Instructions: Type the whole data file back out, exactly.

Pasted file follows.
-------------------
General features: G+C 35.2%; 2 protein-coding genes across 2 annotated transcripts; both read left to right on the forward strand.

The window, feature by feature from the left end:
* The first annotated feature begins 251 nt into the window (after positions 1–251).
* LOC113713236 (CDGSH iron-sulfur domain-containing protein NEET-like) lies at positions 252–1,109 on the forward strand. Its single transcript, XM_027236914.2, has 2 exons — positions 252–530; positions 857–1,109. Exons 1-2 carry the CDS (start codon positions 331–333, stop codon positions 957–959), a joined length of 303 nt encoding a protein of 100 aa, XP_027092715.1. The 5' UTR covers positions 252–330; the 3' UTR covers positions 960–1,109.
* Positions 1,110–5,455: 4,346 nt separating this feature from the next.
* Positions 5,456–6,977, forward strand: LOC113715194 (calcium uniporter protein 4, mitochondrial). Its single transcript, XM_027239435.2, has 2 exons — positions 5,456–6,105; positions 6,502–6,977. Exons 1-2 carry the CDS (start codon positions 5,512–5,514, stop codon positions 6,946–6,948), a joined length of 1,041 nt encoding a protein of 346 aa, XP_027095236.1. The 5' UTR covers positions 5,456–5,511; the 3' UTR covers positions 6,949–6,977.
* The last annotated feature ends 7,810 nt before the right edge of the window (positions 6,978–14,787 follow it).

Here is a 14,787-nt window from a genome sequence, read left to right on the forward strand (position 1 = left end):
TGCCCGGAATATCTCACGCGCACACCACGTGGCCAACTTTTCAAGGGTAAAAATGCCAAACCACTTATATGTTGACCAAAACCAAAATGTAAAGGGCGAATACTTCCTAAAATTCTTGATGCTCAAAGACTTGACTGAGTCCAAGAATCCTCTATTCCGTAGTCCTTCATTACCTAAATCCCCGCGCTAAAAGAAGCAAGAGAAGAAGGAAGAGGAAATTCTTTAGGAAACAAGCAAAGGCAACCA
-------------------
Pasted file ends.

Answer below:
General features: G+C 35.2%; 2 protein-coding genes across 2 annotated transcripts; both read left to right on the forward strand.

The window, feature by feature from the left end:
* The first annotated feature begins 251 nt into the window (after positions 1–251).
* LOC113713236 (CDGSH iron-sulfur domain-containing protein NEET-like) lies at positions 252–1,109 on the forward strand. Its single transcript, XM_027236914.2, has 2 exons — positions 252–530; positions 857–1,109. Exons 1-2 carry the CDS (start codon positions 331–333, stop codon positions 957–959), a joined length of 303 nt encoding a protein of 100 aa, XP_027092715.1. The 5' UTR covers positions 252–330; the 3' UTR covers positions 960–1,109.
* Positions 1,110–5,455: 4,346 nt separating this feature from the next.
* Positions 5,456–6,977, forward strand: LOC113715194 (calcium uniporter protein 4, mitochondrial). Its single transcript, XM_027239435.2, has 2 exons — positions 5,456–6,105; positions 6,502–6,977. Exons 1-2 carry the CDS (start codon positions 5,512–5,514, stop codon positions 6,946–6,948), a joined length of 1,041 nt encoding a protein of 346 aa, XP_027095236.1. The 5' UTR covers positions 5,456–5,511; the 3' UTR covers positions 6,949–6,977.
* The last annotated feature ends 7,810 nt before the right edge of the window (positions 6,978–14,787 follow it).

Here is a 14,787-nt window from a genome sequence, read left to right on the forward strand (position 1 = left end):
TGCCCGGAATATCTCACGCGCACACCACGTGGCCAACTTTTCAAGGGTAAAAATGCCAAACCACTTATATGTTGACCAAAACCAAAATGTAAAGGGCGAATACTTCCTAAAATTCTTGATGCTCAAAGACTTGACTGAGTCCAAGAATCCTCTATTCCGTAGTCCTTCATTACCTAAATCCCCGCGCTAAAAGAAGCAAGAGAAGAAGGAAGAGGAAATTCTTTAGGAAACAAGCAAAGGCAACCA